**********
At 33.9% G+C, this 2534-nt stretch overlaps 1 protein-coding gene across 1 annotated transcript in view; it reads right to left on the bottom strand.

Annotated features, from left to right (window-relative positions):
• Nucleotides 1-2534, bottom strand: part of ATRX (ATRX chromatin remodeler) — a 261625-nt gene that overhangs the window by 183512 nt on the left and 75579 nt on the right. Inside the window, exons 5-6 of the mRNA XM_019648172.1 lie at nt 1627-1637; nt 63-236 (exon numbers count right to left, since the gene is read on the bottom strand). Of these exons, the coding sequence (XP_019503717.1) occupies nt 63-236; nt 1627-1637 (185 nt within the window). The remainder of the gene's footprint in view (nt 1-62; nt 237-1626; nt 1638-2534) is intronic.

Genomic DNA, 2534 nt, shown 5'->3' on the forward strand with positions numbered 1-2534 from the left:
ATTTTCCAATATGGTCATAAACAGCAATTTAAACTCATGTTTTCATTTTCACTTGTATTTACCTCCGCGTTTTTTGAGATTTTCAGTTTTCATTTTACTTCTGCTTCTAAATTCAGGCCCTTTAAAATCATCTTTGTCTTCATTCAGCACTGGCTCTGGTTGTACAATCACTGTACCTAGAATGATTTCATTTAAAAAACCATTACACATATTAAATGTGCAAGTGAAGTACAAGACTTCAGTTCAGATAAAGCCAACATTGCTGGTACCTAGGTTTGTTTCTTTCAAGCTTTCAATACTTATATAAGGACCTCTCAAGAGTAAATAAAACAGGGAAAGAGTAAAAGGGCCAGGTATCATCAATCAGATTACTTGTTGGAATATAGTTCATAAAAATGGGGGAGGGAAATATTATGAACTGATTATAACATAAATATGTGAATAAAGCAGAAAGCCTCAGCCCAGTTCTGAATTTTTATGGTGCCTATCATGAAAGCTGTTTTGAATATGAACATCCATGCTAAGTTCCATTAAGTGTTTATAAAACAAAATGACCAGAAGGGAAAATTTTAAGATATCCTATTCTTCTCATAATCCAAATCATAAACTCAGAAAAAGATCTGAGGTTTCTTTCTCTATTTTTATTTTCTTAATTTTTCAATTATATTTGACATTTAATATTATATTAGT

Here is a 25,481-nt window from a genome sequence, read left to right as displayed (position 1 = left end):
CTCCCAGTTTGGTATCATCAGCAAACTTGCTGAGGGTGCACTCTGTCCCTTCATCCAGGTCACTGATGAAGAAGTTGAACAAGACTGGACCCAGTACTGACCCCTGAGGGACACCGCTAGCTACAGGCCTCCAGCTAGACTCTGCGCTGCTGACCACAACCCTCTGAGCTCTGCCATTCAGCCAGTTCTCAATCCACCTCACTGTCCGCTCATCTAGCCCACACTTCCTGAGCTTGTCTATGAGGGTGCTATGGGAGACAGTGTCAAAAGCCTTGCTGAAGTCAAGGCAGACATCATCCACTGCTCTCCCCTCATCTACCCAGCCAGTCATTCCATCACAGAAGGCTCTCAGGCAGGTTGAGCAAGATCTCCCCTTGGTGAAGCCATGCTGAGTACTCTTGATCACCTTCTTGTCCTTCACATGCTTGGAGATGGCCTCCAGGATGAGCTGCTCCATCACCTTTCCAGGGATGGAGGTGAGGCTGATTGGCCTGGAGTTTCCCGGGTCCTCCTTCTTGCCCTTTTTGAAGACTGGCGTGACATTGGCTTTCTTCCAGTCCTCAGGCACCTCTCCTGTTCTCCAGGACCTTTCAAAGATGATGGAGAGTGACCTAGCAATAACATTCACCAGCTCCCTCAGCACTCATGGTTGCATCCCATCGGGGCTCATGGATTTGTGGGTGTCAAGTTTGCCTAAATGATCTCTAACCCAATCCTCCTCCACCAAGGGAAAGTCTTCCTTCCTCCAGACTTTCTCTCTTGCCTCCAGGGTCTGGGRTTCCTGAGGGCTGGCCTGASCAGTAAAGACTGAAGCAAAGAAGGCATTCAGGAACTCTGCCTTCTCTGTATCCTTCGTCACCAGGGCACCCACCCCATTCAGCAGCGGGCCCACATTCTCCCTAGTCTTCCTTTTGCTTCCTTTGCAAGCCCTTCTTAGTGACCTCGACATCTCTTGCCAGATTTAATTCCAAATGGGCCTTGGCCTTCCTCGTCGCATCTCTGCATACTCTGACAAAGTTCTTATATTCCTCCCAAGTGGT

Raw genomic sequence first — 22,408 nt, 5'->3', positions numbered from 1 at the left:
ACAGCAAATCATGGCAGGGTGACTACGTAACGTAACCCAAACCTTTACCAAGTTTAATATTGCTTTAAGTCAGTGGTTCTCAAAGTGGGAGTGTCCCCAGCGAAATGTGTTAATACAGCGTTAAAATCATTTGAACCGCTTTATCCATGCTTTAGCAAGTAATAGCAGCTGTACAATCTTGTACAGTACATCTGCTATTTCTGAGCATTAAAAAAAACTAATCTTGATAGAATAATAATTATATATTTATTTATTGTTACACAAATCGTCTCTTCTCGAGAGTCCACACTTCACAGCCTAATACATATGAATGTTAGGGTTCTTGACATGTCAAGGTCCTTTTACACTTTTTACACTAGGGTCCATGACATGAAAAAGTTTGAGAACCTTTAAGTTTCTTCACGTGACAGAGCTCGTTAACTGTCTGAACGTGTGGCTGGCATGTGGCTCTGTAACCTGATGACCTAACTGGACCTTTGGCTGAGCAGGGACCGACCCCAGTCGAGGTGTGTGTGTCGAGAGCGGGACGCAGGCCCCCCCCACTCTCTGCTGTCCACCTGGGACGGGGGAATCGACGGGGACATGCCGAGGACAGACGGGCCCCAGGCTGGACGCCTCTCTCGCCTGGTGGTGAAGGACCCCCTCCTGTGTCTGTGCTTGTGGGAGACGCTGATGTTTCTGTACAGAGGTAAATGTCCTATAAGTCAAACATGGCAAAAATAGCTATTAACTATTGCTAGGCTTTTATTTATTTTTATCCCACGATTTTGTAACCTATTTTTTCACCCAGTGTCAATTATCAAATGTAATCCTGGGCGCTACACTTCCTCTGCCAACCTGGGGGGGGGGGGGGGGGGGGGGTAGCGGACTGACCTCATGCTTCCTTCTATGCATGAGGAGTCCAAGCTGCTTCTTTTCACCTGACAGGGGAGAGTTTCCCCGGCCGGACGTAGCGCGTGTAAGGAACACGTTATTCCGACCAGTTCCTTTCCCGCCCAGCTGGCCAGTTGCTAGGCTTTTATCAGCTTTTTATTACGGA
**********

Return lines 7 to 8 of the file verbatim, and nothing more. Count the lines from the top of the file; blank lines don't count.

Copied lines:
CTCCCAGTTTGGTATCATCAGCAAACTTGCTGAGGGTGCACTCTGTCCCTTCATCCAGGTCACTGATGAAGAAGTTGAACAAGACTGGACCCAGTACTGACCCCTGAGGGACACCGCTAGCTACAGGCCTCCAGCTAGACTCTGCGCTGCTGACCACAACCCTCTGAGCTCTGCCATTCAGCCAGTTCTCAATCCACCTCACTGTCCGCTCATCTAGCCCACACTTCCTGAGCTTGTCTATGAGGGTGCTATGGGAGACAGTGTCAAAAGCCTTGCTGAAGTCAAGGCAGACATCATCCACTGCTCTCCCCTCATCTACCCAGCCAGTCATTCCATCACAGAAGGCTCTCAGGCAGGTTGAGCAAGATCTCCCCTTGGTGAAGCCATGCTGAGTACTCTTGATCACCTTCTTGTCCTTCACATGCTTGGAGATGGCCTCCAGGATGAGCTGCTCCATCACCTTTCCAGGGATGGAGGTGAGGCTGATTGGCCTGGAGTTTCCCGGGTCCTCCTTCTTGCCCTTTTTGAAGACTGGCGTGACATTGGCTTTCTTCCAGTCCTCAGGCACCTCTCCTGTTCTCCAGGACCTTTCAAAGATGATGGAGAGTGACCTAGCAATAACATTCACCAGCTCCCTCAGCACTCATGGTTGCATCCCATCGGGGCTCATGGATTTGTGGGTGTCAAGTTTGCCTAAATGATCTCTAACCCAATCCTCCTCCACCAAGGGAAAGTCTTCCTTCCTCCAGACTTTCTCTCTTGCCTCCAGGGTCTGGGRTTCCTGAGGGCTGGCCTGASCAGTAAAGACTGAAGCAAAGAAGGCATTCAGGAACTCTGCCTTCTCTGTATCCTTCGTCACCAGGGCACCCACCCCATTCAGCAGCGGGCCCACATTCTCCCTAGTCTTCCTTTTGCTTCCTTTGCAAGCCCTTCTTAGTGACCTCGACATCTCTTGCCAGATTTAATTCCAAATGGGCCTTGGCCTTCCTCGTCGCATCTCTGCATACTCTGACAAAGTTCTTATATTCCTCCCAAGTGGT

Raw genomic sequence first — 22,408 nt, 5'->3', positions numbered from 1 at the left: